Salt & Truth

Shelby Lee Adams
Candela Books, 2011

Reviewed by Daniel W Coburn

Issue 33

Shelby Lee Adams was born and raised for a significant portion of his childhood in the mountains of Eastern Kentucky. For the past thirty five years Adams has returned to the hollers of Appalachia to make photographs of the people that are his friends and inspiration. A majority of the eighty photographs contained in his most recent monograph Salt and Truth were made in the last seven years.

The artist is interested in the "salt of the earth" mountain people that continue to shape his own identity and he has succeeded in chronicling their disappearing lifestyle. These most recent photographs document how the hollers have changed. These changes are due to the encroachment of mainstream culture. The photographs show us remnants of antiquated mountain life, littered with the artifacts of an intruding, modern pop culture. It's a world where satellite dishes are placed next to chimneys and graphic t-shirts are only partially covered by the straps and buttons of denim overalls.

On the surface, many of these images seem like a stereotypical portrayal of hillbilly life. However, upon closer examination one realizes that Adams' approach is empathetic and it becomes apparent that he is interested in each person's unique presence. Each photograph represents a collaboration on the part of photographer and sitter. He makes a preliminary series of polaroid images so each of his subjects can instantly see their likeness and have input on how they are being portrayed in the final photograph. This results in an art making process that is built on trust, participation and mutual empathy.

These images show us a series of faces. Some of them are dirty and some of them are clean, but each of them are determined and this becomes apparent in the way that each person confronts the camera. In the image Dan, Krissy, and Leddy we see the porcelain-like skin of youth framed by the furrows, fissures and creases on the hardened faces of those with experience. This image becomes a metaphor for hope. In Adams' portrait Lloyd Dean with Family and Coal Truck the viewer is presented with three generations of Appalachian men. These iconic figures become a symbol for the past, present and future of the holler. There are images of infants, the elderly and the tragedy of death. In many instances people are photographed with their animals which represent either companionship or sustenance. This mosaic of portraits represents the enduring spirit, and determination of a people and culture that is endangered, yet ever-present in the mountains of Eastern Kentucky.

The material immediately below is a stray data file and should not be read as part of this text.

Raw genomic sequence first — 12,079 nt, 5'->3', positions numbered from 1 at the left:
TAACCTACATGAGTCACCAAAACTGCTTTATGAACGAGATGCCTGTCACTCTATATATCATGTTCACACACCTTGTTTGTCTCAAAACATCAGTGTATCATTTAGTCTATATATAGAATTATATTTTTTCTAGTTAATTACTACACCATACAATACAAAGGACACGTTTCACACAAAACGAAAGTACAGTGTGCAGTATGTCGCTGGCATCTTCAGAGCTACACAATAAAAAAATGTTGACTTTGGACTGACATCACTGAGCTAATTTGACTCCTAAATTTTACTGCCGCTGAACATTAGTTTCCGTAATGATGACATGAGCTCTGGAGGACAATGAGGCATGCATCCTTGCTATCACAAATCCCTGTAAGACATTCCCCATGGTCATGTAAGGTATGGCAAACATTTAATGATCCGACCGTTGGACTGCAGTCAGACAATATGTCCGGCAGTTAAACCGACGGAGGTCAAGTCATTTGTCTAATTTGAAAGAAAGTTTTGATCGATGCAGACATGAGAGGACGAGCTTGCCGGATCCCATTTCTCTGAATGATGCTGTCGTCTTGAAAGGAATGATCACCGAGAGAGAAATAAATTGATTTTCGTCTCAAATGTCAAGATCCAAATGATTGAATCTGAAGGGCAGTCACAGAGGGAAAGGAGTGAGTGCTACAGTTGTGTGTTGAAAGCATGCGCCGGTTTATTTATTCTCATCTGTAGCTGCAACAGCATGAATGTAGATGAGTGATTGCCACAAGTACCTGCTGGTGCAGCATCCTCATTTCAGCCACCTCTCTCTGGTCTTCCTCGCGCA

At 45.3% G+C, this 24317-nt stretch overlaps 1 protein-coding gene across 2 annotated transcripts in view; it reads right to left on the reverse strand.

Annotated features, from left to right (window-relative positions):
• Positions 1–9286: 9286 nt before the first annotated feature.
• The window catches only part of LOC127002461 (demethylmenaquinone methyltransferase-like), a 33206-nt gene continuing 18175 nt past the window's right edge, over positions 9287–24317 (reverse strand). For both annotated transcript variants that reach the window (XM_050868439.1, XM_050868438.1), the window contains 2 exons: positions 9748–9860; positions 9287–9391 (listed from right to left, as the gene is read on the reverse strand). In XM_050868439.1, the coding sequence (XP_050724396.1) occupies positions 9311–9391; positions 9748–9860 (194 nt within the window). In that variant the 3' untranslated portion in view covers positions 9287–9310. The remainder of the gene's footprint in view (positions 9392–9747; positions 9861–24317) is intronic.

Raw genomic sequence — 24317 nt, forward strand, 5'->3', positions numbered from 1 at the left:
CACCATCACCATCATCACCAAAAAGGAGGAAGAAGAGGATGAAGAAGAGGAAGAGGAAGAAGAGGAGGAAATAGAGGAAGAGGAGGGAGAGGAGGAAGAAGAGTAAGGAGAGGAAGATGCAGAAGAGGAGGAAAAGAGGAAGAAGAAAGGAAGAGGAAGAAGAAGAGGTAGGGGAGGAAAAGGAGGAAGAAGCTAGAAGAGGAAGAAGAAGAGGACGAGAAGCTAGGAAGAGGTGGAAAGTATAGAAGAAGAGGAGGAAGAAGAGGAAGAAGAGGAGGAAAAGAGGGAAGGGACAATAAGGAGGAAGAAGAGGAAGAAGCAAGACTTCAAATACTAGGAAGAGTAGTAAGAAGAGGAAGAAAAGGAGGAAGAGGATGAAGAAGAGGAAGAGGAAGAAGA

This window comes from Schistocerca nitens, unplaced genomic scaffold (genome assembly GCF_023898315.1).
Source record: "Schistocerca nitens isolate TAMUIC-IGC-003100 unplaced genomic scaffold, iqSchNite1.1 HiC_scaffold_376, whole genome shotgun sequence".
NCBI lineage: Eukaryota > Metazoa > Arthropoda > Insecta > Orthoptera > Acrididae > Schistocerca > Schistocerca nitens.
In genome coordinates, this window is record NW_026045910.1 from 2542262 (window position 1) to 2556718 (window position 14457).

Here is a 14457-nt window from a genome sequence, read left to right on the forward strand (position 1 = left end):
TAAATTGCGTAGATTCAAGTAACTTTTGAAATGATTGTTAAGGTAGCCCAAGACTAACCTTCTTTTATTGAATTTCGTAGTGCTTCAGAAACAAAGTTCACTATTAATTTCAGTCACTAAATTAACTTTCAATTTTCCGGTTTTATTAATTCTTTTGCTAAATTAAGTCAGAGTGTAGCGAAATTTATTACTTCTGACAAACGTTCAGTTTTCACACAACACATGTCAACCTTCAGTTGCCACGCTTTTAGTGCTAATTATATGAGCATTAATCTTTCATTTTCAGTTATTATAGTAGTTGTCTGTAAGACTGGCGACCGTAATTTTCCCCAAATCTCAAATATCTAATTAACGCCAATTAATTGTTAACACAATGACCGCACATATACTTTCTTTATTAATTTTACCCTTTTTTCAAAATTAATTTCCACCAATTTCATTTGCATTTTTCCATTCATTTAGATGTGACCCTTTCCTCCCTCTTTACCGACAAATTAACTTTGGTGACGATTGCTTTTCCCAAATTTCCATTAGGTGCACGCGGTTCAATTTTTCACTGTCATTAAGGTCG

This 128 page hardbound volume includes essays written James Enyeart, Catherine Evans, and Shelby Lee Adams. Evans and Enyeart provide insightful dialog about Adams' approach to the documentary image and the historical tradition of portrait photographers that precede him. The writings by Adams are intelligent and candid, providing the reader with details about his personal artistic philosophy and inspirations. As always, Adams' images possess a high level of craftsmanship and are beautifully reproduced. This book will make a beautiful and unique contribution to your library.


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Daniel W. Coburn is a photographer and graduate student at the University of New Mexico.
To view Daniel's photography, please visit his website. Daniel was featured in Fraction Issue 20.